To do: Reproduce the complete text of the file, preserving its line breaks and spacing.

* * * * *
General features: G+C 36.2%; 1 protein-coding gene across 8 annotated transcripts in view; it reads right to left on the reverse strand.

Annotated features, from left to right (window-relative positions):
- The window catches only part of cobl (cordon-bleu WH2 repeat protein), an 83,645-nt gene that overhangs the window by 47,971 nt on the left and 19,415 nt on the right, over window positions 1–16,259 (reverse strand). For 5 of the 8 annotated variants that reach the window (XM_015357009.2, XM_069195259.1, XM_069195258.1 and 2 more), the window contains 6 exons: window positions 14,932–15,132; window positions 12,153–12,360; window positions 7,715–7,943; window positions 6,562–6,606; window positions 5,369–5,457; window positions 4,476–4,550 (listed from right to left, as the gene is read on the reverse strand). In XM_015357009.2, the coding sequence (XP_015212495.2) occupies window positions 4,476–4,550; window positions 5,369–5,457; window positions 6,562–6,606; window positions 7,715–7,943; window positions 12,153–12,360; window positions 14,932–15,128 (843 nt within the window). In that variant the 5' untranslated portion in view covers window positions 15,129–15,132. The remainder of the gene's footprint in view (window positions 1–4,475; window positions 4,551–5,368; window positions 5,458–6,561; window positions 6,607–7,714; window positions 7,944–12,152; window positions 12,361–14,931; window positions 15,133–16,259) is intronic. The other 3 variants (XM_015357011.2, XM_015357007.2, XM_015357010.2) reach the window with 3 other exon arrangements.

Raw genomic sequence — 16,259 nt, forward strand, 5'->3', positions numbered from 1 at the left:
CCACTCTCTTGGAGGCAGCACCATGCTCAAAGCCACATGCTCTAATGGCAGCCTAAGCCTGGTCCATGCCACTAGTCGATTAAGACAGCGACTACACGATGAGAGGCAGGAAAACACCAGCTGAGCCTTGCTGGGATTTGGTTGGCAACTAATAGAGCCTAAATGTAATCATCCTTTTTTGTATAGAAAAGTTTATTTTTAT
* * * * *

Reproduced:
General features: G+C 36.2%; 1 protein-coding gene across 8 annotated transcripts in view; it reads right to left on the reverse strand.

Annotated features, from left to right (window-relative positions):
- The window catches only part of cobl (cordon-bleu WH2 repeat protein), an 83,645-nt gene that overhangs the window by 47,971 nt on the left and 19,415 nt on the right, over window positions 1–16,259 (reverse strand). For 5 of the 8 annotated variants that reach the window (XM_015357009.2, XM_069195259.1, XM_069195258.1 and 2 more), the window contains 6 exons: window positions 14,932–15,132; window positions 12,153–12,360; window positions 7,715–7,943; window positions 6,562–6,606; window positions 5,369–5,457; window positions 4,476–4,550 (listed from right to left, as the gene is read on the reverse strand). In XM_015357009.2, the coding sequence (XP_015212495.2) occupies window positions 4,476–4,550; window positions 5,369–5,457; window positions 6,562–6,606; window positions 7,715–7,943; window positions 12,153–12,360; window positions 14,932–15,128 (843 nt within the window). In that variant the 5' untranslated portion in view covers window positions 15,129–15,132. The remainder of the gene's footprint in view (window positions 1–4,475; window positions 4,551–5,368; window positions 5,458–6,561; window positions 6,607–7,714; window positions 7,944–12,152; window positions 12,361–14,931; window positions 15,133–16,259) is intronic. The other 3 variants (XM_015357011.2, XM_015357007.2, XM_015357010.2) reach the window with 3 other exon arrangements.

Raw genomic sequence — 16,259 nt, forward strand, 5'->3', positions numbered from 1 at the left:
CCACTCTCTTGGAGGCAGCACCATGCTCAAAGCCACATGCTCTAATGGCAGCCTAAGCCTGGTCCATGCCACTAGTCGATTAAGACAGCGACTACACGATGAGAGGCAGGAAAACACCAGCTGAGCCTTGCTGGGATTTGGTTGGCAACTAATAGAGCCTAAATGTAATCATCCTTTTTTGTATAGAAAAGTTTATTTTTAT